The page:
Today, the House of Lords’ (HoL) Select Committee on Extradition published its report on its assessment of the Extradition Act 2003.

The committee found that there is “no systemic problem with the UK’s extradition regime” and went ahead to make the following points/recommendations:

  • The assurances aimed at countering the risk of human rights abuses during the course of extradition are not sufficient to ensure that the UK is meeting its human rights obligations.
  • It is too soon to say whether the proportionality bar and forum bar- changes made to the Extradition Act in recent years- have actually been able to limit abuses. The proportionality bar which prevents the use of European Arrest Warrants (EAWs) for trivial purposes, while the forum bar which allows extradition to be challenged on the basis that prosecution should be in the UK. However, the legal possibility of presenting forum arguments on human rights grounds means that they could be necessary factors in the impact of extradition on criminals who are not fugitives.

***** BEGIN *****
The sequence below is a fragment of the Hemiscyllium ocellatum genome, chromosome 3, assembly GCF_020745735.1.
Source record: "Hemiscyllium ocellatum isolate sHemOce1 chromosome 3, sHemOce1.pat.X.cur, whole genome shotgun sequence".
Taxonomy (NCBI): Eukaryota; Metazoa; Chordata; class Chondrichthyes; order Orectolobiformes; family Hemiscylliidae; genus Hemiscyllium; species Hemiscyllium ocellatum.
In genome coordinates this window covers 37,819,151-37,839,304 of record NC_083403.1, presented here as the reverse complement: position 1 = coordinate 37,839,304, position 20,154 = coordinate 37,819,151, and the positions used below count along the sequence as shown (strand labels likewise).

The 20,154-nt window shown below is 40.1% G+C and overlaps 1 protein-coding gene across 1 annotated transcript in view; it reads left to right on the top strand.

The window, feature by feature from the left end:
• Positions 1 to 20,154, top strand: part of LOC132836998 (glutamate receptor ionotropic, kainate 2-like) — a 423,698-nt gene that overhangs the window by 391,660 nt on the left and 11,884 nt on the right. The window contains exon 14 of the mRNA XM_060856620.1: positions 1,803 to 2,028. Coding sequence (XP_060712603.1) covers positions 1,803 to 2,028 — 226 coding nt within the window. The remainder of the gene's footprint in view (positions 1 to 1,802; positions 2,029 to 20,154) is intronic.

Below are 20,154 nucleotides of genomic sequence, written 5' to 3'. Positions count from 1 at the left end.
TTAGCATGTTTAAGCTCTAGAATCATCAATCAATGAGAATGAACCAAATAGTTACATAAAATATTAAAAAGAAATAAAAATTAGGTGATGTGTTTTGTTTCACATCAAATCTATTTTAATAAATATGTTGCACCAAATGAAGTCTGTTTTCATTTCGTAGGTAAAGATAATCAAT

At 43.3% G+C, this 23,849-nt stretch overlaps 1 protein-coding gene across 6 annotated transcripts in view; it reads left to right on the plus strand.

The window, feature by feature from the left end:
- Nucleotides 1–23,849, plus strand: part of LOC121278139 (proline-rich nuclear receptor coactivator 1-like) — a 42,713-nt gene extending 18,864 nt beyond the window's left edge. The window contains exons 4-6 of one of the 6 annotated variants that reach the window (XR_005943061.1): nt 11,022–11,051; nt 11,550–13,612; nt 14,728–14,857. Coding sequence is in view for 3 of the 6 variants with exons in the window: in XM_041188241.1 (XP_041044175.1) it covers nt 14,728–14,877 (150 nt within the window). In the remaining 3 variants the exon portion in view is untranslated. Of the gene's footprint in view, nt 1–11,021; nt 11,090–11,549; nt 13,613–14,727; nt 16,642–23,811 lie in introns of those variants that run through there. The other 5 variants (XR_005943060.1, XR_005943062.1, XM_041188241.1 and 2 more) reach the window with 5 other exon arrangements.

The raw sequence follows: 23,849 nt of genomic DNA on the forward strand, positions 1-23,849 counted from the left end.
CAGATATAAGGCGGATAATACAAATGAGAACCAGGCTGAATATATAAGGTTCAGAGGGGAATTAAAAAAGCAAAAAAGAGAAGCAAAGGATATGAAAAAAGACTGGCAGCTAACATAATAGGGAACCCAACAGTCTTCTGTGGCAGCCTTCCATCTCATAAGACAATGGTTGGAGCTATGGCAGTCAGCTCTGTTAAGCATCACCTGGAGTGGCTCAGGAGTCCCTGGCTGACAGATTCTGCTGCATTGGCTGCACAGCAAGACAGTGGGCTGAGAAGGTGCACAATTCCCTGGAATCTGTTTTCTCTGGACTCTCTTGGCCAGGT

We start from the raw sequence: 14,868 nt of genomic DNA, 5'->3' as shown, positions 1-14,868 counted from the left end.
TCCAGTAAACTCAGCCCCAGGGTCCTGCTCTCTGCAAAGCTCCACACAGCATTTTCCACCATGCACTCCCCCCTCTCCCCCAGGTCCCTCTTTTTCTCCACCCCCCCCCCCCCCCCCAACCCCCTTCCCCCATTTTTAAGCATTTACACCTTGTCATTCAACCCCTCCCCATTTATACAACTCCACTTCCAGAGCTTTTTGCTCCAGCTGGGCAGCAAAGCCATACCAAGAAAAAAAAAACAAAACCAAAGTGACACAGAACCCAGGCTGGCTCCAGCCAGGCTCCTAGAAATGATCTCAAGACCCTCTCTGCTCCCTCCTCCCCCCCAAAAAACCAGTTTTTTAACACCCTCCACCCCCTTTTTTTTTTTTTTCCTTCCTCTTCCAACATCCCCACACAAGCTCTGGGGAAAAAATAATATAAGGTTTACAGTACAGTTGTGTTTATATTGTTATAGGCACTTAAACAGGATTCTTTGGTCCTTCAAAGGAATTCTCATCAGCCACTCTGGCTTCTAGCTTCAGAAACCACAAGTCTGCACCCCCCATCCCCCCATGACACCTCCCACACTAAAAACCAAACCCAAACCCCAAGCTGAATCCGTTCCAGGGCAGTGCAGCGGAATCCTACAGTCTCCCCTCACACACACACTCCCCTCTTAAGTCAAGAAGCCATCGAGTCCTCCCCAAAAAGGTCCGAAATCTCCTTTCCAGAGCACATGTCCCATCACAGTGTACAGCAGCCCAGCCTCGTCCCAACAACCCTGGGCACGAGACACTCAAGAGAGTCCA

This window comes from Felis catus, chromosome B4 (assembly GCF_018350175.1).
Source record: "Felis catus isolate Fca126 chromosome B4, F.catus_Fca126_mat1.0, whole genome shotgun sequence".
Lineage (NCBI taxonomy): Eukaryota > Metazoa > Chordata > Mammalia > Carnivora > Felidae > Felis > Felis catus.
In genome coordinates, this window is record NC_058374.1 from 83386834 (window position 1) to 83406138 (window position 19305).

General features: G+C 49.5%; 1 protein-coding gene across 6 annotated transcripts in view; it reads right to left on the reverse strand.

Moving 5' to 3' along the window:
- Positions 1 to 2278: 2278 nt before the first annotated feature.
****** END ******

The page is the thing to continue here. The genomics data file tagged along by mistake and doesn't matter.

• Legal aid should be awarded automatically in extradition cases, and should not be means tested.
  • The EAW system for EU member states has sometimes been overused, and even misused. Changes should be made at UK and EU level to ensure that this tool aimed at preventing cross-border crime is the tool of last, rather than first resort.
  • The impact of extradition on those involved should be softened as much as possible, especially if they have not been convicted. This can be done by providing robust information about the process or even negotiating that they be returned to the initial country on bail pre-trial.

The full report can be viewed here:

More information about the committee’s work can be seen here: